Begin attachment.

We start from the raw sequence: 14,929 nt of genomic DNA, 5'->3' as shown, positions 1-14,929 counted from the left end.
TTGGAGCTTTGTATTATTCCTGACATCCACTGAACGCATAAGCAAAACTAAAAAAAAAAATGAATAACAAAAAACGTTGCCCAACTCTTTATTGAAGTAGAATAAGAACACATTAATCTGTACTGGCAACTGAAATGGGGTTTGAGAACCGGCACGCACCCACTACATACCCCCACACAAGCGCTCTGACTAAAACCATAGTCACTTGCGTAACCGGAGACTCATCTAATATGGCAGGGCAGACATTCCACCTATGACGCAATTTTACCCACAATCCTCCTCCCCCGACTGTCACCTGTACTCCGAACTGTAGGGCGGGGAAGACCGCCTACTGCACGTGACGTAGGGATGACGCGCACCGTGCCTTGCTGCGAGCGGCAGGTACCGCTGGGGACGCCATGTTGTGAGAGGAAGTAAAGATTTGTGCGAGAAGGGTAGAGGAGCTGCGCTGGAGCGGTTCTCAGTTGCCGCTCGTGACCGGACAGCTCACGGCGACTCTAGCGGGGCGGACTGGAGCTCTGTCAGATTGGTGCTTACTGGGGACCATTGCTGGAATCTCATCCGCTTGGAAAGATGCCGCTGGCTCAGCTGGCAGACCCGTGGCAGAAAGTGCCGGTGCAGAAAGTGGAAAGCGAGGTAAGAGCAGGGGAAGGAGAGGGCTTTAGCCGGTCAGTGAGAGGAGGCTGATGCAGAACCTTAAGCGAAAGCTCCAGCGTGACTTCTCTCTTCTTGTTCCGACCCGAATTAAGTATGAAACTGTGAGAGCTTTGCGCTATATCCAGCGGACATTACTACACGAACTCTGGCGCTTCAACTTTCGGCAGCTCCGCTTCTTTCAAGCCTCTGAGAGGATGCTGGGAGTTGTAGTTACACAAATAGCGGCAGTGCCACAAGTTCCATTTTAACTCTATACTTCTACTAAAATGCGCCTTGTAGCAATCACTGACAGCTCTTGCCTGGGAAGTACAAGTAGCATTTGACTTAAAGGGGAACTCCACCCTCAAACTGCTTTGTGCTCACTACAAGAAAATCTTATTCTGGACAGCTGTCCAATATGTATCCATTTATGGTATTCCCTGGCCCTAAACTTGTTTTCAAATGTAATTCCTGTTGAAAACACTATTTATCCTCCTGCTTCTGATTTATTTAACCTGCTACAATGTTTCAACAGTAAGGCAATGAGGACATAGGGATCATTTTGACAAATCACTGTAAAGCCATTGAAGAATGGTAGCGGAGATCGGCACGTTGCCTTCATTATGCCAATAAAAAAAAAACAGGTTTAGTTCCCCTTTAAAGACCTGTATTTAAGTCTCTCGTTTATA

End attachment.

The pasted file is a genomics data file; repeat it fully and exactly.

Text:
We start from the raw sequence: 14,929 nt of genomic DNA, 5'->3' as shown, positions 1-14,929 counted from the left end.
TTGGAGCTTTGTATTATTCCTGACATCCACTGAACGCATAAGCAAAACTAAAAAAAAAAATGAATAACAAAAAACGTTGCCCAACTCTTTATTGAAGTAGAATAAGAACACATTAATCTGTACTGGCAACTGAAATGGGGTTTGAGAACCGGCACGCACCCACTACATACCCCCACACAAGCGCTCTGACTAAAACCATAGTCACTTGCGTAACCGGAGACTCATCTAATATGGCAGGGCAGACATTCCACCTATGACGCAATTTTACCCACAATCCTCCTCCCCCGACTGTCACCTGTACTCCGAACTGTAGGGCGGGGAAGACCGCCTACTGCACGTGACGTAGGGATGACGCGCACCGTGCCTTGCTGCGAGCGGCAGGTACCGCTGGGGACGCCATGTTGTGAGAGGAAGTAAAGATTTGTGCGAGAAGGGTAGAGGAGCTGCGCTGGAGCGGTTCTCAGTTGCCGCTCGTGACCGGACAGCTCACGGCGACTCTAGCGGGGCGGACTGGAGCTCTGTCAGATTGGTGCTTACTGGGGACCATTGCTGGAATCTCATCCGCTTGGAAAGATGCCGCTGGCTCAGCTGGCAGACCCGTGGCAGAAAGTGCCGGTGCAGAAAGTGGAAAGCGAGGTAAGAGCAGGGGAAGGAGAGGGCTTTAGCCGGTCAGTGAGAGGAGGCTGATGCAGAACCTTAAGCGAAAGCTCCAGCGTGACTTCTCTCTTCTTGTTCCGACCCGAATTAAGTATGAAACTGTGAGAGCTTTGCGCTATATCCAGCGGACATTACTACACGAACTCTGGCGCTTCAACTTTCGGCAGCTCCGCTTCTTTCAAGCCTCTGAGAGGATGCTGGGAGTTGTAGTTACACAAATAGCGGCAGTGCCACAAGTTCCATTTTAACTCTATACTTCTACTAAAATGCGCCTTGTAGCAATCACTGACAGCTCTTGCCTGGGAAGTACAAGTAGCATTTGACTTAAAGGGGAACTCCACCCTCAAACTGCTTTGTGCTCACTACAAGAAAATCTTATTCTGGACAGCTGTCCAATATGTATCCATTTATGGTATTCCCTGGCCCTAAACTTGTTTTCAAATGTAATTCCTGTTGAAAACACTATTTATCCTCCTGCTTCTGATTTATTTAACCTGCTACAATGTTTCAACAGTAAGGCAATGAGGACATAGGGATCATTTTGACAAATCACTGTAAAGCCATTGAAGAATGGTAGCGGAGATCGGCACGTTGCCTTCATTATGCCAATAAAAAAAAAACAGGTTTAGTTCCCCTTTAAAGACCTGTATTTAAGTCTCTCGTTTATA